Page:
Managed print customers stick with the basics
- 16 September, 2010 15:21
Despite the advantages often touted with managed print services (MPS) and close relationships with account managers, most companies fail to utilise the advanced functionality of the hardware they lease.
An IDC-conducted survey of 42 MPS customers serviced by HP found that while 91 per cent had activated their scan to mail functionality and 86 per cent had included duplex as a standard function for all printing, less than 40 per cent of users had activated N-up printing for further paper reduction. The N-up functionality on printers allows users to print up to four pages on the one A4 sheet.
A similar proportion of companies failed to utilise PIN-based printing as well, often used to stop confidential documents from printing while the user is away from the device. Swipe cards offer an alternative solution though one customer told Computerworld Australia that they had opted with multi-tray bins over PIN-based printing to save headaches in potential internal cultural change.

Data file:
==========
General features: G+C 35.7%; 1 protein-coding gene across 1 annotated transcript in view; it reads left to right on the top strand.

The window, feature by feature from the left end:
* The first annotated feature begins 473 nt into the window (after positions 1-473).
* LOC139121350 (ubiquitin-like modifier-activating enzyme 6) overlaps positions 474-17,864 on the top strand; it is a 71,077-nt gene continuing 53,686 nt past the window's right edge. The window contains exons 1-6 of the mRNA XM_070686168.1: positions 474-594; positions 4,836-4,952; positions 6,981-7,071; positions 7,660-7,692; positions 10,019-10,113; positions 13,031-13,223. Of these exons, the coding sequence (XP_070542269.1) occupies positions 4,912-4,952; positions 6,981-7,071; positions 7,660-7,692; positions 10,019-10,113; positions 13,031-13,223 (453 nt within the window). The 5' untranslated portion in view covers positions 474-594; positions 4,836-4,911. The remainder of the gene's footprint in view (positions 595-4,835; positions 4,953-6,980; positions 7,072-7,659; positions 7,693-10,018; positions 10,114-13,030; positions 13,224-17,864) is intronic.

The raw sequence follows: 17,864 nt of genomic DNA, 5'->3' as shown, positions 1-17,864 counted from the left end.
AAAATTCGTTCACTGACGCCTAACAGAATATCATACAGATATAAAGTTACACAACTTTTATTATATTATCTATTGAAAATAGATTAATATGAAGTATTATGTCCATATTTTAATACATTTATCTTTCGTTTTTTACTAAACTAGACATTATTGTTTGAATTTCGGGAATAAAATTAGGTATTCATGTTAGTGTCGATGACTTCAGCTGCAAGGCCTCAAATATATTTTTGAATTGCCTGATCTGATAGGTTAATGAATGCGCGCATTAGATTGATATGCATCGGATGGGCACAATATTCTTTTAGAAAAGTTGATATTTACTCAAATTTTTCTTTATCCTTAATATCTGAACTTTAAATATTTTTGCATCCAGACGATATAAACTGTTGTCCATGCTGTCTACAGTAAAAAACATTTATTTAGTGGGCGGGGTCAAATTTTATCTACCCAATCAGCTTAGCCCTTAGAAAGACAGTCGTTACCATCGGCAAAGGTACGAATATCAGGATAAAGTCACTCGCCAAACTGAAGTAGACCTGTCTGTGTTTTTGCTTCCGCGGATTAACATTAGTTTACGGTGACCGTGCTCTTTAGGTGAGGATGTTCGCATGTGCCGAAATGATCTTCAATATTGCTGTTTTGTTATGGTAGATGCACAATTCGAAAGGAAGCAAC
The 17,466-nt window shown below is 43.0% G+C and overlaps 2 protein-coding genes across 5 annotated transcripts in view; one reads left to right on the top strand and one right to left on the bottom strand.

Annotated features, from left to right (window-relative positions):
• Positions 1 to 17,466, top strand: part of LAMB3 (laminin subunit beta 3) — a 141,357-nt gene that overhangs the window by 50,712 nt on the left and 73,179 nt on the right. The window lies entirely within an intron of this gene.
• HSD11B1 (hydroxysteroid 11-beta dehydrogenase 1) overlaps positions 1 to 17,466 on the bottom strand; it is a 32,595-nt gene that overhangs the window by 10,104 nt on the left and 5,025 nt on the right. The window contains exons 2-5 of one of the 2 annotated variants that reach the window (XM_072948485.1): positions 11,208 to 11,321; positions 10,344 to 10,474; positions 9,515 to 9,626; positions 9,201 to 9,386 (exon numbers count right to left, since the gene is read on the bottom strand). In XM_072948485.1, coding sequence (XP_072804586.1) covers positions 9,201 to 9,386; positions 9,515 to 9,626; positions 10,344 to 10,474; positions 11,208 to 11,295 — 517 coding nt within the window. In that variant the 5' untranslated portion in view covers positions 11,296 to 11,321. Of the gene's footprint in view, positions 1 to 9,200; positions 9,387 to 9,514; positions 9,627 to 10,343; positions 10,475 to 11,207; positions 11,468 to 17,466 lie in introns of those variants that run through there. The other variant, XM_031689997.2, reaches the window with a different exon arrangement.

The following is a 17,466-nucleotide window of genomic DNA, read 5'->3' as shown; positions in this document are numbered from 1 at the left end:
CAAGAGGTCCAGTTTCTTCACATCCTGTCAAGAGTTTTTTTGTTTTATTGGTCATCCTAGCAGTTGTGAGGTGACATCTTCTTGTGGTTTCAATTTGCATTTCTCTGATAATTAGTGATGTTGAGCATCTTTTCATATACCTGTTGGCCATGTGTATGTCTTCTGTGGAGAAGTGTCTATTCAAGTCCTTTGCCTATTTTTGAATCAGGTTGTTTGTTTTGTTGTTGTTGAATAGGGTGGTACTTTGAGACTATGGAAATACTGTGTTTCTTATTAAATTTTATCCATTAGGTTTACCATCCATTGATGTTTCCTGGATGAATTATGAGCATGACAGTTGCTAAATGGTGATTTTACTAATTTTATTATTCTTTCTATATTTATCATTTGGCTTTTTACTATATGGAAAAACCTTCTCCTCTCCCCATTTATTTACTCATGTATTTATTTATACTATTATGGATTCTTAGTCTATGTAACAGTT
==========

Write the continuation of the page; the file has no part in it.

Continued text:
The IDC survey also found that less than ten per cent of companies proactively reduced paper wastage by using software to eliminate trailing pages during printing.
The survey of companies was conducted alongside HP’s annual Eco Solutions Printing Awards, which saw legal firm Allens Arthur Robinson, NSW TAFE and energy provider Synergy take out the top honours for best practice in sustainability around their printing activities. The three organisations were chosen from the 42 shortlisted companies and 11 finalists, and assessed on their dedication to sustainability in green IT.
While IDC research director of green IT & sustainability practice group, Philip Carter, commended all companies involved for various levels of sustainability practice, he said companies remained reluctant to disclose the performance of their measures in accordance with set goals.
“Only 20 per cent are disclosing their external performance against green goals so you can see a bit of disconnect there,” he said.
A separate survey of 200 IT and end-line companies found a larger proportion of Australian companies saw senior management lead the way in green IT sustainability measures as opposed to similar practice in other countries.